Renter beware: That online listing could be fake

Local family moves in only to learn the house was never for rent.

SAN ANTONIO – Her lease was up, so Vicki King was packing Santa Claus mugs, dish towels and heaps of belongings into cardboard moving boxes. The problem was her family had nowhere to call home.

“Everything’s going to have to go into storage since we don’t have a house to go to,” she said.

After searching for weeks, they thought they’d found a house on Craigslist. It was three bedrooms in a nice neighborhood, and the rent was listed as $1,350 a month.

“It had a nicely cared-for lawn,” King said. “It was affordable, in our price range.”

They called the number on the ad and headed out to see it.

“And the guy said, ‘Call me when you get there,’” she said. “So we did, and he talked us through opening it.”

They downloaded the Opendoor app to get inside for a self-tour.

“You just say, ‘I want to take a tour now,’ unlock the door and click,” King said.

The smart technology made it all so convenient and realistic as the alleged owner, whom King thought was with Opendoor, stayed on the phone.

It seemed perfect. The Kings then used Zelle to pay more than $1500 for a super quick background check, security deposit and pet fee. They signed a lease through emails and text messages and started moving in.

“And then all of a sudden, this car pulled up, and there was a lady in there, and she said she had an appointment with her realtor to see the house,” King said.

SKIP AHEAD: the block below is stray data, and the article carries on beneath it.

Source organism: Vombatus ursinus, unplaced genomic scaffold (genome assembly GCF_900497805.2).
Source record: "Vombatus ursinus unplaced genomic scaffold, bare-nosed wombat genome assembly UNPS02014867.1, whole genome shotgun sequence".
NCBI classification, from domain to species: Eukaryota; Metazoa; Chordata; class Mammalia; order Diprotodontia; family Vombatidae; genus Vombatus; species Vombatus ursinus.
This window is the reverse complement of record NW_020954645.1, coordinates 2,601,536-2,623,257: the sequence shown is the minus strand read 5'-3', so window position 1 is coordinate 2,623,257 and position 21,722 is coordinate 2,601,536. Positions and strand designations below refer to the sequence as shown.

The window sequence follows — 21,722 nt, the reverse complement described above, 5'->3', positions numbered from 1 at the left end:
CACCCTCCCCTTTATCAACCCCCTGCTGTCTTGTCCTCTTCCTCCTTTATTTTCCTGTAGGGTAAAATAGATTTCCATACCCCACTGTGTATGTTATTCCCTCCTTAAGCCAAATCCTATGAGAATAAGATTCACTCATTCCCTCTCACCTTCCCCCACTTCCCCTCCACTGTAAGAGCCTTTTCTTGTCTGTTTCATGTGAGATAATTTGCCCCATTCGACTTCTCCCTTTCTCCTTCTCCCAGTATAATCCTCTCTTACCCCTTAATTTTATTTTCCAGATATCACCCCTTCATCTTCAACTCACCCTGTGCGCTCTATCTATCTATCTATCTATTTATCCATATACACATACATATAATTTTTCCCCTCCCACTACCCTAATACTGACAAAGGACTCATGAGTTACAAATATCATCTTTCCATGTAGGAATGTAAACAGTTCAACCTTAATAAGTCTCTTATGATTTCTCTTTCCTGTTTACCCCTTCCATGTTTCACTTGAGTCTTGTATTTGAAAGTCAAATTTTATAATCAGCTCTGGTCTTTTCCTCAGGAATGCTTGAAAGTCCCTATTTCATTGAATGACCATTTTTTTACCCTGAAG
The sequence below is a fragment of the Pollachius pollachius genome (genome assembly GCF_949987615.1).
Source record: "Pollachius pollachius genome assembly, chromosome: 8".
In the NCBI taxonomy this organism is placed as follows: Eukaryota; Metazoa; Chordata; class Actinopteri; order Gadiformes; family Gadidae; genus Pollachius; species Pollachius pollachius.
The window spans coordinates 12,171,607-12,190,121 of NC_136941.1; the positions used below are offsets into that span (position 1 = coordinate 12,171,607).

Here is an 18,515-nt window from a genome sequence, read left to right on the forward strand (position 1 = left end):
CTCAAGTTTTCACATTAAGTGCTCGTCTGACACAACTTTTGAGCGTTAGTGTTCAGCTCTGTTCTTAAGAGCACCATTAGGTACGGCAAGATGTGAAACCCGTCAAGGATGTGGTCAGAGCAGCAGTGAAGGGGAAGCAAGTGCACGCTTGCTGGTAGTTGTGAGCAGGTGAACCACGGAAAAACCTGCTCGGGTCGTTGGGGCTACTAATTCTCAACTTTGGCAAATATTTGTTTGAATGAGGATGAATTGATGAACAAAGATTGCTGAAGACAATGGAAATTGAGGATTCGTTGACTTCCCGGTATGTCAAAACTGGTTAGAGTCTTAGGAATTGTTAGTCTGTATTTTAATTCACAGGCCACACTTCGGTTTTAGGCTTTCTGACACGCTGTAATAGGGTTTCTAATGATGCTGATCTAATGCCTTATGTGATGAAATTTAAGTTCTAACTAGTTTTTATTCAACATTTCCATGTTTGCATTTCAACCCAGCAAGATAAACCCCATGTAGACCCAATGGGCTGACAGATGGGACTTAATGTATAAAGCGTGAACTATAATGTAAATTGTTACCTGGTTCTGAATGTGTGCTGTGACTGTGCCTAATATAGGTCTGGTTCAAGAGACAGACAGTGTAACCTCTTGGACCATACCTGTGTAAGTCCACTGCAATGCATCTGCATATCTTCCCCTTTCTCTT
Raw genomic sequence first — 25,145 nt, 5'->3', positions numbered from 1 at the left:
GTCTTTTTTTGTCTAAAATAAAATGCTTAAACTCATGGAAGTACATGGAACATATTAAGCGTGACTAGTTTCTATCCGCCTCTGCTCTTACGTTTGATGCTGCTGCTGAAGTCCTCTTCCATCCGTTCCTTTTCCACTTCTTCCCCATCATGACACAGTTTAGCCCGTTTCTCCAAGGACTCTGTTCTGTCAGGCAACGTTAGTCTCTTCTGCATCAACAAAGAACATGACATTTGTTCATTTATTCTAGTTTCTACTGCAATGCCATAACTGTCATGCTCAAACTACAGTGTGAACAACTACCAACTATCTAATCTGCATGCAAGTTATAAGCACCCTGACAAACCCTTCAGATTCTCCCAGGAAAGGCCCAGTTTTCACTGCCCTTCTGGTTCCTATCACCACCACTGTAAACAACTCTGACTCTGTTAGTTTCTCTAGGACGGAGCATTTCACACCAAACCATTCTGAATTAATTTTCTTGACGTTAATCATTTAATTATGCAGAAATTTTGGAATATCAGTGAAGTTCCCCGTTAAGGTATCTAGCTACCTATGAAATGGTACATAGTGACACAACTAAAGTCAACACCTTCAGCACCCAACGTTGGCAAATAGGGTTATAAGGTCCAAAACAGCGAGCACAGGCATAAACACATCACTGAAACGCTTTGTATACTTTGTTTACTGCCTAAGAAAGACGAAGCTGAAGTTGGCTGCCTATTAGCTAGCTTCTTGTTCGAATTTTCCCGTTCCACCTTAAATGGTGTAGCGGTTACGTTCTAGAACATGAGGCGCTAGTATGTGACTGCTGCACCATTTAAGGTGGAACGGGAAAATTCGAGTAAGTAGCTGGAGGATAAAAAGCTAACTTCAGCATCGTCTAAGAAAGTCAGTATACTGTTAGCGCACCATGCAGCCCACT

That’s when King decided to call the number on the Opendoor sign in the front yard.

“I said, ‘Who owns this house?’ And they told me, ‘We do.’ I said, ‘You do?’” King said. “I gave them the names of the people, and I said, ‘Do they own it?’ They said, ‘No, you’ve been rental scammed.’ My heart just sunk.”

The Kings are among the latest victims of rental fraud, which is increasing as rents rise and people are enticed by affordable rents.

Opendoor, based in California, responded to questions saying rental fraud is an “unfortunate and growing trend across the U.S.”

They pointed out they own their homes and do not rent them. To try to thwart scams, they put stickers on their front doors stating the house is for sale and not for rent, and if anyone is trying to rent it to them, report it.

As for the convenient access to tour the homes, Opendoor said, “We request an email, phone number and physical address. Next, we verify the phone by sending a verification code. In some cases, we’ll also ask you to scan the front and back of your state-issued identification card. If a consumer is not touring the home with an agent, they will use their verified Opendoor account to access the home via our mobile app. We have camera and security systems set-up at all of our homes, too.”

They offer advice to rental property hunters:

  • Google the address to see if the home is listed on another website.
  • Verify the true owner by using public tax or property records.
  • Beware of prices that seem too good to be true.

The Kings filed a police report on the fake listing that cost them real money and a lot of hassle.

“I’m hoping he’ll make a mistake, and they can get him,” she said. “It’s not right to do that to people.”

These three techniques are among the most common warning signs you are the target of fraud

About the Authors:

As a consumer reporter, Marilyn is all about helping people stay safe and save a buck. Since coming to KSAT in 1985, she’s covered everything from crime to politics, winning awards for her coverage of the Mexican Mafia, Oklahoma tornadoes, children’s transplants, an investigation into voting irregularities and even a hit-and-run Santa Claus.